Here’s to winning at the game of business and life! Wishing you your version of success!

entrepreneur game

P.S. Ready to level up your business? Join me for a FREE Masterclass: Identify and Book Your Dream Clients next Friday! Click here to grab your free seat! Let's get you some dream clients!

What Advice I'd Give Myself If I Was Starting My Business Over
ideal client myths
"Choose your customers, choose your future." - Seth Godin

Every once in a while I get a question that sounds something like, “If you could go back in time, what advice would you give yourself when you were starting your business?”

It’s an awesome question.

The truth is, there’s no ONE thing I’d go back and tell myself. Business growth and sustainability are a combination of many things.

My approach to business and what I walk my clients through includes creating clarity, mindset, strategy, action, and feedback. We need it all to create our version of success.

That being said, there are a few things that resulted in huge shifts for me.

You probably think I’m going to say mindset, and that IS a big part of it and something I continue to focus on daily, but I’ve got a little something different for you today.

One of the things that made the biggest difference for me? Getting clear on my ideal client, understanding WHO they are as they relate to my work, and how I can help.

This is at the core of my business and pretty much everything I do.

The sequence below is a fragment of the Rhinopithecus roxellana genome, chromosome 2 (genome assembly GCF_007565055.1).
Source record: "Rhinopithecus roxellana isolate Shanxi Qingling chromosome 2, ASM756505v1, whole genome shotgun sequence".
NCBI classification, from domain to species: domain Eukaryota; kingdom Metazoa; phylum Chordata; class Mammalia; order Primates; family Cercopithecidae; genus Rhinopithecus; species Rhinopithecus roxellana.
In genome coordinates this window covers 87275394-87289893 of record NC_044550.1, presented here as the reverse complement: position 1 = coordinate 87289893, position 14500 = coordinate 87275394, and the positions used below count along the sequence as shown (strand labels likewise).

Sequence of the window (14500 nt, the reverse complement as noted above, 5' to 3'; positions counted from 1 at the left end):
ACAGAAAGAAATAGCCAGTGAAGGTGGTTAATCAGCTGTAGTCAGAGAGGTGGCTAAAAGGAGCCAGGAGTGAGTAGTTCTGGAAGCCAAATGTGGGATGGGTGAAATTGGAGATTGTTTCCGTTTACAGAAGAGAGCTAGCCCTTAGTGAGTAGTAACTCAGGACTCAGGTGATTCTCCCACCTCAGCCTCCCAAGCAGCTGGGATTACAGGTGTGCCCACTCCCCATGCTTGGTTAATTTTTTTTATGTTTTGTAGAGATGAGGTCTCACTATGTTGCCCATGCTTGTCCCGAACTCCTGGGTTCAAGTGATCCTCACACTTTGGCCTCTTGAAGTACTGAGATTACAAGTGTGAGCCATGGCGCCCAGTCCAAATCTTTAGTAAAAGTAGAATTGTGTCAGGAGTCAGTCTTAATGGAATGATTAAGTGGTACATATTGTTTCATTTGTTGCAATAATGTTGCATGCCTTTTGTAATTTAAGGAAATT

Before I got clear on who my ideal clients were, I was floundering. Once I had clarity on who my people were and what they wanted everything changed.

Because at the end of the day, our businesses aren’t about us! They’re about our clients.

From our business identity to the content we create, it all goes back to our ideal clients. 

Figuring out who our people are isn't always the easiest thing, though. There’s a lot of confusing information out there. I didn’t know how to go about figuring out who they were, and for the longest time, I was winging it.

I distinctly remember hanging up the phone after a discovery call (that’s what I was calling my consultation calls at the time) with a prospective client. This particular call resulted in a ‘no’, and I wanted to figure out why. That’s when the light bulb went off. I had been marketing to anyone and everyone. While this was an awesome person on the other side, it was not my ideal client, and what I was offering really wasn’t what she wanted or needed.

After that call, it took me a hot second to dig into who my people are. I knew that it wasn’t the person I had been talking to, but who was it?

Turns out, there are two main detours we tend to take when identifying our ideal clients. 

Detour # 1 : We’re treating our ideal client discovery like a creative writing project.

So, I definitely did this. When I first learned about the whole ideal client thing, I printed off my worksheet and filled it in like a good little student.